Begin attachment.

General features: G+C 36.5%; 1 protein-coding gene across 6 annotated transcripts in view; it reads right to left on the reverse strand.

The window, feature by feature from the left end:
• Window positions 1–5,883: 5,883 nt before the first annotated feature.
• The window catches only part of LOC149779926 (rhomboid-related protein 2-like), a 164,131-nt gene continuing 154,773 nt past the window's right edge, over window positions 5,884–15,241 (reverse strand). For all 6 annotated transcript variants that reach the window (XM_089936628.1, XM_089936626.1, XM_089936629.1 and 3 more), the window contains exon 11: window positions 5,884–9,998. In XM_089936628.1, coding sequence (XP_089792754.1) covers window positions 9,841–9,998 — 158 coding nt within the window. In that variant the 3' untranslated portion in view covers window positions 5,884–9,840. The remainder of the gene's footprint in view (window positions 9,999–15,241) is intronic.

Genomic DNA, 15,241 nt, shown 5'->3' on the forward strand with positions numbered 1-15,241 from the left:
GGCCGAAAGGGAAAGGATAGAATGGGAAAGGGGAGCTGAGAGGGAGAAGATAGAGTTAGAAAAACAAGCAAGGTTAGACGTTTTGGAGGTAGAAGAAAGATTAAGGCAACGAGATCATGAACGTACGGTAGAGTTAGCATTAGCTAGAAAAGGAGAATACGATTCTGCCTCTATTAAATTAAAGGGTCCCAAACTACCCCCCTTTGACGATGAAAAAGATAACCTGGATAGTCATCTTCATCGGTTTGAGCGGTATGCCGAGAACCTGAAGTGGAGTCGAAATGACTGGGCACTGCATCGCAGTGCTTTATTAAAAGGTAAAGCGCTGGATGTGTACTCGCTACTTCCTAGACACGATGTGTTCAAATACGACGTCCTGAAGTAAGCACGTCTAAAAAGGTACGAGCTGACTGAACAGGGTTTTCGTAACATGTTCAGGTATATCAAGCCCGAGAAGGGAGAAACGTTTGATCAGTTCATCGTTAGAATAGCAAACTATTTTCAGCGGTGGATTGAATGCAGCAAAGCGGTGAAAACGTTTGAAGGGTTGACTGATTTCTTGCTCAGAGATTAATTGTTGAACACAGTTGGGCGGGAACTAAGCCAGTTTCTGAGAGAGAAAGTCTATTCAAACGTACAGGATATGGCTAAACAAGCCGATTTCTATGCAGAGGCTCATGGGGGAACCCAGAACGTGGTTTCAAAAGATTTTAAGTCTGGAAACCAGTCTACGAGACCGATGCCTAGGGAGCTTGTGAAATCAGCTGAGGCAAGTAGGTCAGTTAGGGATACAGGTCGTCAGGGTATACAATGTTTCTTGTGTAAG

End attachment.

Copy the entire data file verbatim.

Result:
General features: G+C 36.5%; 1 protein-coding gene across 6 annotated transcripts in view; it reads right to left on the reverse strand.

The window, feature by feature from the left end:
• Window positions 1–5,883: 5,883 nt before the first annotated feature.
• The window catches only part of LOC149779926 (rhomboid-related protein 2-like), a 164,131-nt gene continuing 154,773 nt past the window's right edge, over window positions 5,884–15,241 (reverse strand). For all 6 annotated transcript variants that reach the window (XM_089936628.1, XM_089936626.1, XM_089936629.1 and 3 more), the window contains exon 11: window positions 5,884–9,998. In XM_089936628.1, coding sequence (XP_089792754.1) covers window positions 9,841–9,998 — 158 coding nt within the window. In that variant the 3' untranslated portion in view covers window positions 5,884–9,840. The remainder of the gene's footprint in view (window positions 9,999–15,241) is intronic.

Genomic DNA, 15,241 nt, shown 5'->3' on the forward strand with positions numbered 1-15,241 from the left:
GGCCGAAAGGGAAAGGATAGAATGGGAAAGGGGAGCTGAGAGGGAGAAGATAGAGTTAGAAAAACAAGCAAGGTTAGACGTTTTGGAGGTAGAAGAAAGATTAAGGCAACGAGATCATGAACGTACGGTAGAGTTAGCATTAGCTAGAAAAGGAGAATACGATTCTGCCTCTATTAAATTAAAGGGTCCCAAACTACCCCCCTTTGACGATGAAAAAGATAACCTGGATAGTCATCTTCATCGGTTTGAGCGGTATGCCGAGAACCTGAAGTGGAGTCGAAATGACTGGGCACTGCATCGCAGTGCTTTATTAAAAGGTAAAGCGCTGGATGTGTACTCGCTACTTCCTAGACACGATGTGTTCAAATACGACGTCCTGAAGTAAGCACGTCTAAAAAGGTACGAGCTGACTGAACAGGGTTTTCGTAACATGTTCAGGTATATCAAGCCCGAGAAGGGAGAAACGTTTGATCAGTTCATCGTTAGAATAGCAAACTATTTTCAGCGGTGGATTGAATGCAGCAAAGCGGTGAAAACGTTTGAAGGGTTGACTGATTTCTTGCTCAGAGATTAATTGTTGAACACAGTTGGGCGGGAACTAAGCCAGTTTCTGAGAGAGAAAGTCTATTCAAACGTACAGGATATGGCTAAACAAGCCGATTTCTATGCAGAGGCTCATGGGGGAACCCAGAACGTGGTTTCAAAAGATTTTAAGTCTGGAAACCAGTCTACGAGACCGATGCCTAGGGAGCTTGTGAAATCAGCTGAGGCAAGTAGGTCAGTTAGGGATACAGGTCGTCAGGGTATACAATGTTTCTTGTGTAAG